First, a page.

Some of the key elements of the statute to bear in mind as the reader continues through this article are:

  • It is mandatory for a seller to obtain and make available for inspection those items set forth in the statute.
  • To trigger the protections of this statute, a purchaser must demand the required disclosures of the seller.
  • The association’s obligations under the statute, however, are only triggered upon the written demand of the seller (owner).
  • The association is granted 30 days in which to provide the mandated disclosures.
  • The statute requires that the information be furnished by an officer of the association.

The Current Reality of Section 22.1 Compliance

In today’s residential real estate practice, virtually all standard form contracts in areas with condominiums contain some provision addressing the need for a condominium unit seller to comply with the provisions of Section 22.1. Following are two versions of such provisions from form contracts commonly used at present in the Chicagoland area.

Seller shall, within five (5) Business Days from the Date of Acceptance, apply for those items of disclosure upon sale as described in the Illinois Condominium Property Act, and provide same in a timely manner, but no later than the time period provided for by law. This Contract is subject to the condition that Seller be able to procure and provide to Buyer a release or waiver of any right of first refusal or other pre-emptive rights to purchase created by the Declaration/CCRs. In the event the Condominium Association requires the personal appearance of Buyer or additional
documentation, Buyer agrees to comply with same. (Excerpt from Paragraph 15 of Multi-Board Residential Real Estate Contract 6.1) Seller shall deliver to Buyer the items stipulated by the Illinois Condominium Property Act (765 ILCS 605/1 et seq.) (“ICPA Documents”), including but not limited to the declaration, bylaws, rules and regulations, and the prior and current years’ operating budgets within ______ business days of the Acceptance Date. (Excerpt from Paragraph 10 of Chicago Association of Realtors Residential Real Estate Purchase and Sale Contract, Rev. 01/2012)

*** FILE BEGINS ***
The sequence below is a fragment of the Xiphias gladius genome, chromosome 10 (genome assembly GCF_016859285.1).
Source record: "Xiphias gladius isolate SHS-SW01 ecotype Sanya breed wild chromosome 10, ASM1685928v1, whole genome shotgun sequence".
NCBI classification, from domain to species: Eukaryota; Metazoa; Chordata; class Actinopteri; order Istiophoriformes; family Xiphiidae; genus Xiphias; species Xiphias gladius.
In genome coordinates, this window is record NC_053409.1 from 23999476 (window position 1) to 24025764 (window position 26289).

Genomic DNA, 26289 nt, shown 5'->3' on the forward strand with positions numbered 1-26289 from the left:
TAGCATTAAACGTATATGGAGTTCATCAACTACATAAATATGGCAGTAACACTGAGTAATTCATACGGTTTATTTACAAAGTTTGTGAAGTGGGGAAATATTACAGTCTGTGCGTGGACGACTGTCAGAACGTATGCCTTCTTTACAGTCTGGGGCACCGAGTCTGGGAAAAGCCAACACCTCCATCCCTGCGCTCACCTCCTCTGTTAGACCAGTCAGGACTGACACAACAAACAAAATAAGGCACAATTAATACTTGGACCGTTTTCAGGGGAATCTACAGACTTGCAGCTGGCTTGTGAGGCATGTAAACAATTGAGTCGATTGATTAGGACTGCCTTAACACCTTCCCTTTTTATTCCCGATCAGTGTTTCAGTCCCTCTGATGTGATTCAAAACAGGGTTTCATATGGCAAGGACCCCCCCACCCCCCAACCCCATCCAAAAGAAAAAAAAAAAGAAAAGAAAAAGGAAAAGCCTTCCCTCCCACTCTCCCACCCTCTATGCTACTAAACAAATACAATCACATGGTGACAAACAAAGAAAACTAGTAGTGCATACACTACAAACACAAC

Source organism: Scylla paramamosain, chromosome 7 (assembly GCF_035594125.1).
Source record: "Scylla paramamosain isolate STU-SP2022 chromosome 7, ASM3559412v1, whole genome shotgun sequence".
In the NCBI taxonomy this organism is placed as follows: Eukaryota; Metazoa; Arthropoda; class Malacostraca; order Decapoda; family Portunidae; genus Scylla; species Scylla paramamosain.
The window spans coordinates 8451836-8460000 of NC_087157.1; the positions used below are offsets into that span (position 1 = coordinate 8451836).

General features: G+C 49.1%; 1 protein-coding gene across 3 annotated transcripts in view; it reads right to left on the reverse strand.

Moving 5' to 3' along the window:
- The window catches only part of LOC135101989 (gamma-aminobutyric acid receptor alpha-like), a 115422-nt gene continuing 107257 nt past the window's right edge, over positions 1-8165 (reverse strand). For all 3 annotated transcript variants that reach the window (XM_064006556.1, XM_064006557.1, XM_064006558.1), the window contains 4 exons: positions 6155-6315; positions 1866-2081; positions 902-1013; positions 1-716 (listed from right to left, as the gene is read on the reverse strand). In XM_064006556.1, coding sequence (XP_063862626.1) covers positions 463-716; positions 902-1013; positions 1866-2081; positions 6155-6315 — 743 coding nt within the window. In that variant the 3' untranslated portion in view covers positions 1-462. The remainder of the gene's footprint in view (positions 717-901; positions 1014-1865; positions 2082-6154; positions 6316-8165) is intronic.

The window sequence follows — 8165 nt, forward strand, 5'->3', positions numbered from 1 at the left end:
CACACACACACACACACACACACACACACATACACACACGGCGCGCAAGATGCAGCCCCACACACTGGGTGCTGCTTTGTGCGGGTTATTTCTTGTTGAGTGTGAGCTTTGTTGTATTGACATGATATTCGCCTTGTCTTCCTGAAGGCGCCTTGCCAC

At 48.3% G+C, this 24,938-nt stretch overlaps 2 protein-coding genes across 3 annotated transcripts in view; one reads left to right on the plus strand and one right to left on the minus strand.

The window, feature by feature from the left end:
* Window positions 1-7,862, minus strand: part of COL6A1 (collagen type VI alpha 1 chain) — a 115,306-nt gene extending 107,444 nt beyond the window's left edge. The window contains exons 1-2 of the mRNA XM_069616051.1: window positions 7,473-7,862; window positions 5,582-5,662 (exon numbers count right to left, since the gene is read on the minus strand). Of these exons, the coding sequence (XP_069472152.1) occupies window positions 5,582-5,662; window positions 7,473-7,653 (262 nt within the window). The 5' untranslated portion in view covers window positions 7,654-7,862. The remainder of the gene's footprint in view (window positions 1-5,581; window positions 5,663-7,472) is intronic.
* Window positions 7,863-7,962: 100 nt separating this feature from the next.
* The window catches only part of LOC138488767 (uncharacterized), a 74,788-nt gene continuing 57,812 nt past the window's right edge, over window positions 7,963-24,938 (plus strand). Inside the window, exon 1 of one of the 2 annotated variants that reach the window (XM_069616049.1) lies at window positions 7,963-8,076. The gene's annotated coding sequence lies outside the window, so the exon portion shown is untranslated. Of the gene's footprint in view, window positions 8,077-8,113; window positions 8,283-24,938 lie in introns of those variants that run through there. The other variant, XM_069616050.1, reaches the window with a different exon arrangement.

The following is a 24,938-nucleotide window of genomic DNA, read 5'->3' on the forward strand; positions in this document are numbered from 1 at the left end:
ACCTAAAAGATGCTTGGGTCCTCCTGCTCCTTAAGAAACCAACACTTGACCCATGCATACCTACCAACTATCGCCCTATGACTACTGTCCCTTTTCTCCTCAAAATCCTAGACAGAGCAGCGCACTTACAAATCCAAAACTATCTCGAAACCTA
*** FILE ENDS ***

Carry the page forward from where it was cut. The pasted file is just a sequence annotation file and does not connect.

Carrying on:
As the reader will quickly note, practice immediately begins to conflict with the statute in that the contracts commonly used attempt to impose a significantly reduced timeline for compliance with
the statute. Whereas the ICPA gives an association up to thirty days in which to furnish the required disclosures, sellers and purchasers consistently enter into contracts requiring the seller to furnish
that same information, which the seller must obtain from the association, within a handful of business days after the contract has been executed. 765 ILCS 605/22.1 (b).

Furthermore, it is very common for real estate brokers and others, including attorneys, involved in the residential real estate industry to be misinformed regarding practice versus reality, often
advising buyers that the Section 22.1 disclosures must be made to buyers during the attorney review period found built into residential real estate contracts. This is simply not accurate. Contracts should, and generally do, contain a separate contingency for approval of the ICPA mandated disclosures precisely because that contingency will often take weeks to satisfy, whereas attorney review contingencies should be concluded in a matter of days.

Another interesting matter of constant conflict arises in the form in which the disclosures are made. Associations, particularly larger ones, are often managed by professional property managers. Because the furnishing of these ICPA mandated disclosures involves the assumption of certain aspects of liability and associations must safeguard against providing false or inaccurate representations, associations and property managers, especially at the urging of their counsels, are constantly working to limit their exposure in responding to these resale demands. Many large